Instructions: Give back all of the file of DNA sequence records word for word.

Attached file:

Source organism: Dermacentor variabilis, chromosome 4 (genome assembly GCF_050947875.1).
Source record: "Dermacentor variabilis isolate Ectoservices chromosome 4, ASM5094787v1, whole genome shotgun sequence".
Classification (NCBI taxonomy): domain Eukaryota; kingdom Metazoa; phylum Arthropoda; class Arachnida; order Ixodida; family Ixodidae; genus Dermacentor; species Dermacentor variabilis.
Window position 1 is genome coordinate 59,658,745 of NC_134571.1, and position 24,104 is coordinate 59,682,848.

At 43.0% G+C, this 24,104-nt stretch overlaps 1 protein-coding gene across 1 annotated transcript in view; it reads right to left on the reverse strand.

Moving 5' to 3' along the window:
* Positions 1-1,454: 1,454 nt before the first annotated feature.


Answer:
Source organism: Dermacentor variabilis, chromosome 4 (genome assembly GCF_050947875.1).
Source record: "Dermacentor variabilis isolate Ectoservices chromosome 4, ASM5094787v1, whole genome shotgun sequence".
Classification (NCBI taxonomy): domain Eukaryota; kingdom Metazoa; phylum Arthropoda; class Arachnida; order Ixodida; family Ixodidae; genus Dermacentor; species Dermacentor variabilis.
Window position 1 is genome coordinate 59,658,745 of NC_134571.1, and position 24,104 is coordinate 59,682,848.

At 43.0% G+C, this 24,104-nt stretch overlaps 1 protein-coding gene across 1 annotated transcript in view; it reads right to left on the reverse strand.

Moving 5' to 3' along the window:
* Positions 1-1,454: 1,454 nt before the first annotated feature.